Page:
A frustration I recall when registering applicants during my days in and estate agency office was defining the area they would consider for their new home. The conversation normally began with a pretty broad area which we would then break down a bit further to define a pretty tight but not too restrictive area. I might then offer them a few specific properties where it was likely that there would be further alterations to streets or even sides of the street that they would consider.
Bearing in mind at that time I could write a list of specific streets onto the back of a paper applicant card it was something that could be accommodated on a manual basis. I remember even getting out a map and using a pen or highlighter to define areas and streets that were or weren’t suitable.
Buyers often complain agents call them about or send them information on too many properties that don’t fit their criteria and if they are using this to judge you on whether to list their own property with you it is something you want to get right.
With the development of property software, there are also challenges in terms of defining areas that a computer can recognise and this has led to defining a broad area in order to confirm that the net is big enough to catch the required areas. We are also in the age where many home buyers don’t register their details directly with an individual but rather online.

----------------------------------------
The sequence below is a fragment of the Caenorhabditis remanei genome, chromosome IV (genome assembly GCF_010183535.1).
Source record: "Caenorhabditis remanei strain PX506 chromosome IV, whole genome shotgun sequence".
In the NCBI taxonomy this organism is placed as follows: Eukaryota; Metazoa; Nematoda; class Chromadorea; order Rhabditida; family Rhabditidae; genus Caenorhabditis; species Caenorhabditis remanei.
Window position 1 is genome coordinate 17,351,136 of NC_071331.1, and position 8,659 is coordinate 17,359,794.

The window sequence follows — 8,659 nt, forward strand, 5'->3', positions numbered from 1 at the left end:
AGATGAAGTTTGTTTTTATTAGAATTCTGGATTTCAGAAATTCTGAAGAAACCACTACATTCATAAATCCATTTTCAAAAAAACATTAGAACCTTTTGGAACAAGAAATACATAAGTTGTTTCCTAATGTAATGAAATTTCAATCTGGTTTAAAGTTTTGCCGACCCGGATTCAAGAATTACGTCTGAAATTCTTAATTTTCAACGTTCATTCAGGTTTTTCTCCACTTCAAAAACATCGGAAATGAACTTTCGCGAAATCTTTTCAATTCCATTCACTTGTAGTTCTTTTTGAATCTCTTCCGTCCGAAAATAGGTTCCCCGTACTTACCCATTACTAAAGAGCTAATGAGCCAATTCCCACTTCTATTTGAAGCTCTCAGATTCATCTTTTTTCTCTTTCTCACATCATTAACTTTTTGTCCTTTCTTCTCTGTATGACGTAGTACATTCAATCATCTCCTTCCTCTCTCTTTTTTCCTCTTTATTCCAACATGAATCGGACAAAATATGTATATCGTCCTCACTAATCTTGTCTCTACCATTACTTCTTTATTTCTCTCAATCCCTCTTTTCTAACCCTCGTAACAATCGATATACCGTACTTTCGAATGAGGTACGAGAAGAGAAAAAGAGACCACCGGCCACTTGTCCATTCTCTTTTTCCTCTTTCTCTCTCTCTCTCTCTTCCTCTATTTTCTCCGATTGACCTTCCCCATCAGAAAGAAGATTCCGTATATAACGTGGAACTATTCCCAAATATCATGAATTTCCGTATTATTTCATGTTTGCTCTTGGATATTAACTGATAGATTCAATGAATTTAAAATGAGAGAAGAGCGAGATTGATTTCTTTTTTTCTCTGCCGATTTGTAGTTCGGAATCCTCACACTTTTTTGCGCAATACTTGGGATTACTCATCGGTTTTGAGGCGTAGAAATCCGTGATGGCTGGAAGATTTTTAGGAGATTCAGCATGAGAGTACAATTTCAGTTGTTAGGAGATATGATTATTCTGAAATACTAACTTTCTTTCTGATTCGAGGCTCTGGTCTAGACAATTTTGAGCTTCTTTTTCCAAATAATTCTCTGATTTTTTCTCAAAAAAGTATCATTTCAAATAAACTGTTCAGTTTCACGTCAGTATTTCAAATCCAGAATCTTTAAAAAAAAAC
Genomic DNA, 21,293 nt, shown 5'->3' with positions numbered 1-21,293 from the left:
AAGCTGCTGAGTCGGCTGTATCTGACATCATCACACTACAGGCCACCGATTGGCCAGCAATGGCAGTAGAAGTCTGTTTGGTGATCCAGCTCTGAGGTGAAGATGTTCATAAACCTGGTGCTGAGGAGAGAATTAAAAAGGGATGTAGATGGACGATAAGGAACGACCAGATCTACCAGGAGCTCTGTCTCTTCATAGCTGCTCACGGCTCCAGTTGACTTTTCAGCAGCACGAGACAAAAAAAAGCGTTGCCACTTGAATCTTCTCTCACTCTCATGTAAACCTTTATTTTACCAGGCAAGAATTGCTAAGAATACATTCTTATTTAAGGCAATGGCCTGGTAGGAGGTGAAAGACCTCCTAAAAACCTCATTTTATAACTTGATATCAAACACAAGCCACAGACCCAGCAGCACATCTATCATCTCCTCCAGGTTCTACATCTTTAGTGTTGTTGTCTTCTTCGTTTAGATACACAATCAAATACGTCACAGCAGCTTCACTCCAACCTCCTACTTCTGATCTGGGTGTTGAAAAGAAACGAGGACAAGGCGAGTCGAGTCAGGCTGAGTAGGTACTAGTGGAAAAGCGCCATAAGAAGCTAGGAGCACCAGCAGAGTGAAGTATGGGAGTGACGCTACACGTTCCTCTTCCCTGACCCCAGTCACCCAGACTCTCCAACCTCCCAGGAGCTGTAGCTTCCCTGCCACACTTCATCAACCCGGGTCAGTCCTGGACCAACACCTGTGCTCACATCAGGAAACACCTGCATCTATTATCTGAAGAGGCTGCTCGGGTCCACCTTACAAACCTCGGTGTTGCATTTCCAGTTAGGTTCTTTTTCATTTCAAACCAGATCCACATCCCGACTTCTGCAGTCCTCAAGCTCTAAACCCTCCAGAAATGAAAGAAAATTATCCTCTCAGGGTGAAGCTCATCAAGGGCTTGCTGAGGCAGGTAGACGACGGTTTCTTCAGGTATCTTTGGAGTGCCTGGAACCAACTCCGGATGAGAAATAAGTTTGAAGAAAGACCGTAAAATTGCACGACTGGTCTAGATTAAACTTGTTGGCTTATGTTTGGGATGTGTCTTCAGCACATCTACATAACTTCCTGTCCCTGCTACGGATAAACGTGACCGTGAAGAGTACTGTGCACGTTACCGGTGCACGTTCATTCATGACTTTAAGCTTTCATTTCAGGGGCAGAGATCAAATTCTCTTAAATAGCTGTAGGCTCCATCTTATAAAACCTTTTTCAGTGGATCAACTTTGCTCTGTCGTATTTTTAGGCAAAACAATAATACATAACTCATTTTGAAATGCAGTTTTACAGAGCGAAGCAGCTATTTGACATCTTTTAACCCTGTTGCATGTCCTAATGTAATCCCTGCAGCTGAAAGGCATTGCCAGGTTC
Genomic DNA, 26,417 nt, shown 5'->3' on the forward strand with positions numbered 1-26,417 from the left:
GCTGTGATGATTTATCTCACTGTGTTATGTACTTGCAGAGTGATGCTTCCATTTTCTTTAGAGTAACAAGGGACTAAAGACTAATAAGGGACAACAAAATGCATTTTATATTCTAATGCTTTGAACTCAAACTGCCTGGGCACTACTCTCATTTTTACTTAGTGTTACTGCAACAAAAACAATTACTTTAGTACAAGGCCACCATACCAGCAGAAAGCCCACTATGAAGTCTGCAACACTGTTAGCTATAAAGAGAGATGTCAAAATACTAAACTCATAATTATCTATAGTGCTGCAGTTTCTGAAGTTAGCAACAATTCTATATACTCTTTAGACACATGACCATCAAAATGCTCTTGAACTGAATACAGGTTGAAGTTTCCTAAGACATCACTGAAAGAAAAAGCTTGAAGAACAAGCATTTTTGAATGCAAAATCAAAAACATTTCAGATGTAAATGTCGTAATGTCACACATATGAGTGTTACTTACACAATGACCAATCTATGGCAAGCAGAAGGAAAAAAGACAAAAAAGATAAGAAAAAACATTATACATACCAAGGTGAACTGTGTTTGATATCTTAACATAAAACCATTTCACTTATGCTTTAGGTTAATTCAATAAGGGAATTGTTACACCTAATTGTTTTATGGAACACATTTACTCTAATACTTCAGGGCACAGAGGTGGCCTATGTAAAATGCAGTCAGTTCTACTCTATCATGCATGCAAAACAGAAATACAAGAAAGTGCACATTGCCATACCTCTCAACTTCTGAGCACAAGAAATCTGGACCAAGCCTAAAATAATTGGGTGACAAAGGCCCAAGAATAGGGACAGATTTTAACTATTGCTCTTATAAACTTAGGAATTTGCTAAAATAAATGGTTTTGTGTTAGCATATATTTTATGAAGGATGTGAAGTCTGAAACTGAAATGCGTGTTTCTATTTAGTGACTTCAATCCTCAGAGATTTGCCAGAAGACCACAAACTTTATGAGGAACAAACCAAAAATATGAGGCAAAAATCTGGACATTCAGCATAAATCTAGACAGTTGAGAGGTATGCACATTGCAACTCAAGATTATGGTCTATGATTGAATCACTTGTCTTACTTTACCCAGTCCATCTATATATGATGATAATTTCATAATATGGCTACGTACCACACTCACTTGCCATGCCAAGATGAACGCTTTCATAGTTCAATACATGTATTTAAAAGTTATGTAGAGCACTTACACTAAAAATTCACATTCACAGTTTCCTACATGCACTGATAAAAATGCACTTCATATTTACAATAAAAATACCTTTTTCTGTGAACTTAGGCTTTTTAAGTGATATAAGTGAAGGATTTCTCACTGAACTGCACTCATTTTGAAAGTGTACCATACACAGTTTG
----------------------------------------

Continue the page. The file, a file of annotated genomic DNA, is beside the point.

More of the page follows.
How do we replicate flexible area definition on our web site to make things easy for visitors? Agents that try to use maps to define the area have not found a flexible solution.
Yahoo have just introduced a ‘sketch up tool’ that can provide a more natural search interface and potentially provide the solution for both agent software input and property web site visitors. The person searching can draw their own boundary on the map to specify that they want their criteria to return properties within that boundary.
In the example here are local restaurant results and the image should give you an idea of how this type of application could be applied to property searching. You just draw the boundary, define your property type and search.
I know from experience how much estate agents love maps – and I know a number of agents wanting to integrate this type of search on their web sites will see this as a great function to replace those clunky pre-defined boundaries on an existing map.
One of the major changes in the internet over the next five years will be improved search functionality and the future search will be simple and more intuitive – sketch and search – bring it on!
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- New Rightmove ‘Draw a Search’ tool « Ben Harris | July 21, 2010